“Right at this fork, and then we’ll almost be there,” Link said.
“Right? But that leads east. Rising is to the west,” Va’il said.
“I know, but sometimes you have to take a roundabout way to get where you want to go safely,” Link said.
“I think when we came here, Derlik came from the west side. Can’t we go the way we came?” Va’il asked.
“He probably went a way more familiar to him. He probably has connections outside the cities we know as well. As nobles, it’s a bit more difficult for us. We can’t make friends with those in lower places, after all. Besides, it’ll be easier to be supplied in the larger cities, and to travel on safer roads,” Link said.
The group had travelled north for a day, and gradually took various paths to the northeast over the next few days. After five days of travel, they were going in direction the sun rose, no longer towards the north.
“When is the next city?” Ruby asked on the seventh day.
“We’re actually just an hour away, at this point,” Link said.
“See how the ground has smoothed out compared to two days ago? It means the road is far more travelled. So you can be sure we’ll be there soon. I’m sure we’ll even see the city soon, just over the next hill,” Greta said.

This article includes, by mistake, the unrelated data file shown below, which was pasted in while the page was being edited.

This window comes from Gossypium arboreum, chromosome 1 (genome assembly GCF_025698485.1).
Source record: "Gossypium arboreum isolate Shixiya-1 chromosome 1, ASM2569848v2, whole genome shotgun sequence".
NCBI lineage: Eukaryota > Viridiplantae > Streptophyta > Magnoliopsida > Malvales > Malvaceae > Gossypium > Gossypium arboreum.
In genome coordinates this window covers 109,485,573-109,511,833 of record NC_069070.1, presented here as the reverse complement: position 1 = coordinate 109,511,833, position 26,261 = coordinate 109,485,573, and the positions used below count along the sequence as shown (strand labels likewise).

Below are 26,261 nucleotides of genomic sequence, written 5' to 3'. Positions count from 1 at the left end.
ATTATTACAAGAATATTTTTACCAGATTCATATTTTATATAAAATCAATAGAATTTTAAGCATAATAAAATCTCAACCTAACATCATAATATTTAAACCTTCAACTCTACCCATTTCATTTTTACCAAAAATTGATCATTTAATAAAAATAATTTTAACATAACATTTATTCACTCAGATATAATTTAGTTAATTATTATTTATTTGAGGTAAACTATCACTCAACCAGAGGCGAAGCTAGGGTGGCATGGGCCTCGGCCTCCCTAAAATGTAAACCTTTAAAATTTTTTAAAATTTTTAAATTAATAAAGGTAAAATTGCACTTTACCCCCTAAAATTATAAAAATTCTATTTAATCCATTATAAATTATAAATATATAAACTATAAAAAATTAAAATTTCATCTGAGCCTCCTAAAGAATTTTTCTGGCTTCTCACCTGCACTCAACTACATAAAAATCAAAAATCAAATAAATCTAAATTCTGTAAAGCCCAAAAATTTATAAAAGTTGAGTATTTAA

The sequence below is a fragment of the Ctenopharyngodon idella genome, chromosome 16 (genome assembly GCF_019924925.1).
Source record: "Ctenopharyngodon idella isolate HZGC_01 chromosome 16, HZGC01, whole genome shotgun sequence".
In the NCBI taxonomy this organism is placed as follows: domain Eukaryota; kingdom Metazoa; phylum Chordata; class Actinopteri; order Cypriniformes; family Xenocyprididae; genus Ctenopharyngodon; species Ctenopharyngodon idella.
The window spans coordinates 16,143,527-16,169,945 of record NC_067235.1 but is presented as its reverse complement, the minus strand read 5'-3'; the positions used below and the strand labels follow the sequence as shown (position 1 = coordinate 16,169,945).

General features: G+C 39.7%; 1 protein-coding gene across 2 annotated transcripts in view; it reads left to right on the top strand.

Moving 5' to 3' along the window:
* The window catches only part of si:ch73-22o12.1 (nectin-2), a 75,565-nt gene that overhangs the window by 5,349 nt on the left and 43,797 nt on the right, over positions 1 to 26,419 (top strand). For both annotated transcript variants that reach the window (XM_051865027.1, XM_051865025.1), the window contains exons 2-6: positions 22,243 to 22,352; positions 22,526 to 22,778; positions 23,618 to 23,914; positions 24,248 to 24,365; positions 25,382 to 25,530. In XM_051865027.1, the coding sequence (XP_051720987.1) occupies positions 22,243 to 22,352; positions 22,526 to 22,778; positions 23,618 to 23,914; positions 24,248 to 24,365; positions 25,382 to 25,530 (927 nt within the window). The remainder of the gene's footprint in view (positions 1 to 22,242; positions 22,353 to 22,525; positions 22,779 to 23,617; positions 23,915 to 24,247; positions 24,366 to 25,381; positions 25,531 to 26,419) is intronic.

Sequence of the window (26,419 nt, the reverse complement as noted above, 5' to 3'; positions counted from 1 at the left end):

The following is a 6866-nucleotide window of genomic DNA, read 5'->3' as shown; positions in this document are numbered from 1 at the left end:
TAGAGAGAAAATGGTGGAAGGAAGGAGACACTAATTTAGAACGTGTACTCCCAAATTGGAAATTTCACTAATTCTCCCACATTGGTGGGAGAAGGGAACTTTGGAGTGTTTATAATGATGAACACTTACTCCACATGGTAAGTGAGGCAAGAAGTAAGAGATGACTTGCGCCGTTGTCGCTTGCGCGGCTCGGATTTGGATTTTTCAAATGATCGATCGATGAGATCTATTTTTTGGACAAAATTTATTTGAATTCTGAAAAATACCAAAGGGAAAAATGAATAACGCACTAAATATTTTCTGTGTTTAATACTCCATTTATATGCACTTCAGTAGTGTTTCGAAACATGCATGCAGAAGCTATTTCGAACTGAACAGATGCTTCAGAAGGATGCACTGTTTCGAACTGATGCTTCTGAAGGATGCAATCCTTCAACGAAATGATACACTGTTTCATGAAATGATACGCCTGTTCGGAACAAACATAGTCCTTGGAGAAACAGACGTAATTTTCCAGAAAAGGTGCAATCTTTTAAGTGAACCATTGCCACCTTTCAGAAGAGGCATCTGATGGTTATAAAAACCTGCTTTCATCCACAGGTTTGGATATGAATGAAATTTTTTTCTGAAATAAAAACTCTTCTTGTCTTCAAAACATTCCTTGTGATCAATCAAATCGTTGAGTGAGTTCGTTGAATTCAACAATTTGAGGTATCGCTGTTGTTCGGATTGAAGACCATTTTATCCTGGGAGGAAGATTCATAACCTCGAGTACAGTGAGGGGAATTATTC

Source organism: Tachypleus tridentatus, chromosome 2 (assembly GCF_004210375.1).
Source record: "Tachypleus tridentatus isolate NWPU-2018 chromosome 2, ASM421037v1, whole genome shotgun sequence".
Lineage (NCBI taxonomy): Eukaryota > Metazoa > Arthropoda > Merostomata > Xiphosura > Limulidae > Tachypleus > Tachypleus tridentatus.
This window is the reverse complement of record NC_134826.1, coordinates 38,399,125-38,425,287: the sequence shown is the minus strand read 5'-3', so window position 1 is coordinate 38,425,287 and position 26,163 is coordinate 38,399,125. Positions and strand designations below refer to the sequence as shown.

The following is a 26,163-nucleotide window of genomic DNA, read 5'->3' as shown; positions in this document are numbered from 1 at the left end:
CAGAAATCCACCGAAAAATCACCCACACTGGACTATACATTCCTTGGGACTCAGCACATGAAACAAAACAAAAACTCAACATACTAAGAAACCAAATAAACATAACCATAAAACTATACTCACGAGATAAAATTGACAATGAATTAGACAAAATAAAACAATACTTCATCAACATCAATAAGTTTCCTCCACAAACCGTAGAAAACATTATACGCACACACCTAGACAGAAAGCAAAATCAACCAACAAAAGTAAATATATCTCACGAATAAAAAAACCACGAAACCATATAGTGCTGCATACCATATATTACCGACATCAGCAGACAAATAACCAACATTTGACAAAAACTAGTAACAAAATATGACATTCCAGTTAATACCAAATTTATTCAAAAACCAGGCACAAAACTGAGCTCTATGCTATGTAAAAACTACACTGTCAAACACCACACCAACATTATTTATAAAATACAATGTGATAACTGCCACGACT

The city soon came in view. It was an enormous city, with giant walls that used to be standing. They had great gaps in them, a shoddy version of what greatness they had once been.
“It’s Belorma. The once-great city. How it’s fallen! But it’s still a wonderful city, even though it isn’t what it once was,” Link said while shaking his head.
“Was it demolished by Grip?” Ruby asked.
“Mostly, yes. But it’s fine. It no longer needs its walls, as it no longer fights. But it is still large, and the best city to go to, for now. But I suggest you stay and wait for us. Greta and I will get some provisions, and then come back. Once we have a few clothes, we can cover your human looks and have you enter. It’s nothing out of the ordinary,” Link said.
“All right,” Va’il said.